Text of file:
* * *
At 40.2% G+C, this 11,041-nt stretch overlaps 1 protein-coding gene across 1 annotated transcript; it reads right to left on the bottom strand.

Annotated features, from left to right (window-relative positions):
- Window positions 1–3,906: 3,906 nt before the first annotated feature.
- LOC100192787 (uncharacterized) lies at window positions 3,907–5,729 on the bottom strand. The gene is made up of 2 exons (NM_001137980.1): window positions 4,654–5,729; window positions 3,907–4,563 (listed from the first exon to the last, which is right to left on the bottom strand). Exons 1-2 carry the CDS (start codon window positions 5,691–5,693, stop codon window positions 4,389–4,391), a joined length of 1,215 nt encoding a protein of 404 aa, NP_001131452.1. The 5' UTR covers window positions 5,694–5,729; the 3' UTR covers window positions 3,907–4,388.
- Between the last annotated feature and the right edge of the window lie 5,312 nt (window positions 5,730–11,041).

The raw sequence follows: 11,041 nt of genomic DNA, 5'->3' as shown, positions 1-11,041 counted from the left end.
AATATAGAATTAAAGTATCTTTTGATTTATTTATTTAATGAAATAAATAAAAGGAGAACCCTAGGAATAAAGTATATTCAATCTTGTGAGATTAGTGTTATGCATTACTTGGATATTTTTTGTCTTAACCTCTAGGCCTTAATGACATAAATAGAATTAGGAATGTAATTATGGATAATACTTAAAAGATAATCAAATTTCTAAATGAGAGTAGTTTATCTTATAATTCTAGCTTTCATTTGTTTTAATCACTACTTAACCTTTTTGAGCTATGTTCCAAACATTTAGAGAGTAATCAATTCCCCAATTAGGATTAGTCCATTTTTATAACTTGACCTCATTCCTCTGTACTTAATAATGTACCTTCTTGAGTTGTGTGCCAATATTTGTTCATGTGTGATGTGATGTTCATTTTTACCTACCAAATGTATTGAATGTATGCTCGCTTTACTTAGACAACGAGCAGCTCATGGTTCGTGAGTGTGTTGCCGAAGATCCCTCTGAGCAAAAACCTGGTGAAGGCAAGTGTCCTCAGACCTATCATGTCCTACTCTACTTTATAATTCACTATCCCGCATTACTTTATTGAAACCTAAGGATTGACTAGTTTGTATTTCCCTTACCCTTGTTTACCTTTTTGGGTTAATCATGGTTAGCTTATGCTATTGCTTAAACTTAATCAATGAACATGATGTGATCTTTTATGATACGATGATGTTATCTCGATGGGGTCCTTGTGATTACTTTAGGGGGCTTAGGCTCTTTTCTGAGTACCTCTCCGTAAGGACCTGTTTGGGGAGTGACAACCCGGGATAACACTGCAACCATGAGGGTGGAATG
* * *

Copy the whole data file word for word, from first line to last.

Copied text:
At 40.2% G+C, this 11,041-nt stretch overlaps 1 protein-coding gene across 1 annotated transcript; it reads right to left on the bottom strand.

Annotated features, from left to right (window-relative positions):
- Window positions 1–3,906: 3,906 nt before the first annotated feature.
- LOC100192787 (uncharacterized) lies at window positions 3,907–5,729 on the bottom strand. The gene is made up of 2 exons (NM_001137980.1): window positions 4,654–5,729; window positions 3,907–4,563 (listed from the first exon to the last, which is right to left on the bottom strand). Exons 1-2 carry the CDS (start codon window positions 5,691–5,693, stop codon window positions 4,389–4,391), a joined length of 1,215 nt encoding a protein of 404 aa, NP_001131452.1. The 5' UTR covers window positions 5,694–5,729; the 3' UTR covers window positions 3,907–4,388.
- Between the last annotated feature and the right edge of the window lie 5,312 nt (window positions 5,730–11,041).

The raw sequence follows: 11,041 nt of genomic DNA, 5'->3' as shown, positions 1-11,041 counted from the left end.
AATATAGAATTAAAGTATCTTTTGATTTATTTATTTAATGAAATAAATAAAAGGAGAACCCTAGGAATAAAGTATATTCAATCTTGTGAGATTAGTGTTATGCATTACTTGGATATTTTTTGTCTTAACCTCTAGGCCTTAATGACATAAATAGAATTAGGAATGTAATTATGGATAATACTTAAAAGATAATCAAATTTCTAAATGAGAGTAGTTTATCTTATAATTCTAGCTTTCATTTGTTTTAATCACTACTTAACCTTTTTGAGCTATGTTCCAAACATTTAGAGAGTAATCAATTCCCCAATTAGGATTAGTCCATTTTTATAACTTGACCTCATTCCTCTGTACTTAATAATGTACCTTCTTGAGTTGTGTGCCAATATTTGTTCATGTGTGATGTGATGTTCATTTTTACCTACCAAATGTATTGAATGTATGCTCGCTTTACTTAGACAACGAGCAGCTCATGGTTCGTGAGTGTGTTGCCGAAGATCCCTCTGAGCAAAAACCTGGTGAAGGCAAGTGTCCTCAGACCTATCATGTCCTACTCTACTTTATAATTCACTATCCCGCATTACTTTATTGAAACCTAAGGATTGACTAGTTTGTATTTCCCTTACCCTTGTTTACCTTTTTGGGTTAATCATGGTTAGCTTATGCTATTGCTTAAACTTAATCAATGAACATGATGTGATCTTTTATGATACGATGATGTTATCTCGATGGGGTCCTTGTGATTACTTTAGGGGGCTTAGGCTCTTTTCTGAGTACCTCTCCGTAAGGACCTGTTTGGGGAGTGACAACCCGGGATAACACTGCAACCATGAGGGTGGAATG